Michalak’s book doesn’t call for expensive wood, rather it says cheap pine is ok for the structural components. In the last two weeks, I had one outer wale and both chine logs fail as they were being dry fit. For this project, I procured No. 2 Pine wood from three different suppliers – each failure was from the same source, with failures occurring at small knots.
Since each failure occurred on a different day, that meant two trips to the lumberyard, three rounds of dragging the 100-pound table saw out of the garage, setting up the cuts and ripping 16-foot lengths. To preserve hull alignment, it also meant that removing both wales each time and re-installing them together. Finally, everything was dry fit yesterday evening, using clear pine at more than twice the price.
Here are some pix:
Along the way, the excess Inner Stem ends were cut from the top and bottom of the bow using a Japanese pull saw.
The chine logs are installed simultaneously to preserve hull alignment. Here, they are fastened to the bow (back by the window) and supported by a rod placed across the boat amidships.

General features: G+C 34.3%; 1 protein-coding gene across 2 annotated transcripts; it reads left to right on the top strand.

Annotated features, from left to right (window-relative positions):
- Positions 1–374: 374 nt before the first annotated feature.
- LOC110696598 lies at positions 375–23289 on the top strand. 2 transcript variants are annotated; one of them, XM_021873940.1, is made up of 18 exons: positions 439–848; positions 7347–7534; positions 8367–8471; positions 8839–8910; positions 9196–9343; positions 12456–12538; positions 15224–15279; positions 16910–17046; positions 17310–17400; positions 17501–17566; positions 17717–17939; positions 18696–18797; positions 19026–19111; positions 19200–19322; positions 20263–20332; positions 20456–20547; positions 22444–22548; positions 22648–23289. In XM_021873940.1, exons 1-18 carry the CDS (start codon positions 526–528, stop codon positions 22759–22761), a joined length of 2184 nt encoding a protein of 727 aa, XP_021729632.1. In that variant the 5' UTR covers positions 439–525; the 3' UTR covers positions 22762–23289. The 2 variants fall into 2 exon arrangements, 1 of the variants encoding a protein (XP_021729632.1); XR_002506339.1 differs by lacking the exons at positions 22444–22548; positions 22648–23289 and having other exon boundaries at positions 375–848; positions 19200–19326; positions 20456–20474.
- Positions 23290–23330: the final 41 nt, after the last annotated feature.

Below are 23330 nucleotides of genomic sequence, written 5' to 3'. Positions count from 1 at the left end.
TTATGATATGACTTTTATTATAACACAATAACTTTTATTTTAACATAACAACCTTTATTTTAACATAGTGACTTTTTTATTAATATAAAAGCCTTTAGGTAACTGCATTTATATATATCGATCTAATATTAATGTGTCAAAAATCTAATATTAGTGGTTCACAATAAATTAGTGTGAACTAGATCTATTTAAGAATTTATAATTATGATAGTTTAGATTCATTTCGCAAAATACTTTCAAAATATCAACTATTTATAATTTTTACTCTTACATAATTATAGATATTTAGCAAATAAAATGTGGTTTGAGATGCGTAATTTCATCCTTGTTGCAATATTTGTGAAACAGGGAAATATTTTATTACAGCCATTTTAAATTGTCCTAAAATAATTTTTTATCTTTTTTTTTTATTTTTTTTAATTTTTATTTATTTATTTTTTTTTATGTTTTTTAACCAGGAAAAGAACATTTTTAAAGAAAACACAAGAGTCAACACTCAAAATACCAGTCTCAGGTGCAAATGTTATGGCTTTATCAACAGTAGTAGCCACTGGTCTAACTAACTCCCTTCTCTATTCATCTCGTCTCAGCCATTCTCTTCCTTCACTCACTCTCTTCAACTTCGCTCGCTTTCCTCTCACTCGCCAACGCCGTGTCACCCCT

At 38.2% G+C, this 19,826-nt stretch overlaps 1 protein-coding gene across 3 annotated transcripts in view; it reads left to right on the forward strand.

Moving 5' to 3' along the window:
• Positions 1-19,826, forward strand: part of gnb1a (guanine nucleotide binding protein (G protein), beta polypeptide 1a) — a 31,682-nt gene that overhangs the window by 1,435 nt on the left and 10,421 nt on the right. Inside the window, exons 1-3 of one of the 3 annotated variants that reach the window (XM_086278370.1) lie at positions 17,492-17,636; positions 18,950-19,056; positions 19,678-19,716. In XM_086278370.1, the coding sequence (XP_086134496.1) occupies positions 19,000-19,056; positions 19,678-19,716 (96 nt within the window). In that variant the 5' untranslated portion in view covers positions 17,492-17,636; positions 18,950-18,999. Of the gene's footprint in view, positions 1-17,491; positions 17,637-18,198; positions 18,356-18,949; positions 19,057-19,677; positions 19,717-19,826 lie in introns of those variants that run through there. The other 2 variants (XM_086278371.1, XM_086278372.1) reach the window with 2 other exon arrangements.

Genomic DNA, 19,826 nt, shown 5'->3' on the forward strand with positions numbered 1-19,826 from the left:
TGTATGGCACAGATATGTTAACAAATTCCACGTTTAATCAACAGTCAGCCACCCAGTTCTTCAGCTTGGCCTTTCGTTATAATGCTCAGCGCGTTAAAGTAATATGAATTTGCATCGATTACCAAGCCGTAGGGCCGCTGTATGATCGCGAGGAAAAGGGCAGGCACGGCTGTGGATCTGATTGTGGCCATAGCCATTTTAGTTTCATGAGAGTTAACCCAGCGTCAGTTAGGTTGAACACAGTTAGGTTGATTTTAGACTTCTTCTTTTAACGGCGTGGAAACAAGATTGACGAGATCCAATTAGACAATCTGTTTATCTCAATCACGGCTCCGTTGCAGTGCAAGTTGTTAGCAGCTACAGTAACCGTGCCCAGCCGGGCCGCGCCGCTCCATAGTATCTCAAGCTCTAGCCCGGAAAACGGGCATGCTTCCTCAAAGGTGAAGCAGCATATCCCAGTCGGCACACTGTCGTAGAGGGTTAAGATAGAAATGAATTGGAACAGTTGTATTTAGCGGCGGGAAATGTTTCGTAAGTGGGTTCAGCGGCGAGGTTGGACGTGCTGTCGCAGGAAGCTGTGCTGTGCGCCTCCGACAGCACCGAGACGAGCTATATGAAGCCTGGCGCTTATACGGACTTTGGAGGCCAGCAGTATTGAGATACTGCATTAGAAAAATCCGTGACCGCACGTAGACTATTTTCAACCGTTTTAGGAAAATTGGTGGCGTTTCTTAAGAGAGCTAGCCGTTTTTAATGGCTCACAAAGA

The chine logs are drawn into the sides of the hull using clamps and then screwed about every 6 inches along their length.
This is how I left it on New Year’s Eve. Both clear pine Chine Logs are dry fit and screwed in place. The bottom is highly rockered (curved) in the rear of the boat (nearer to the camera). There’s a lot of stress on the chine logs and it’s all the clamps could do to hold the logs against the rockered sides. Next, these will be epoxied in place.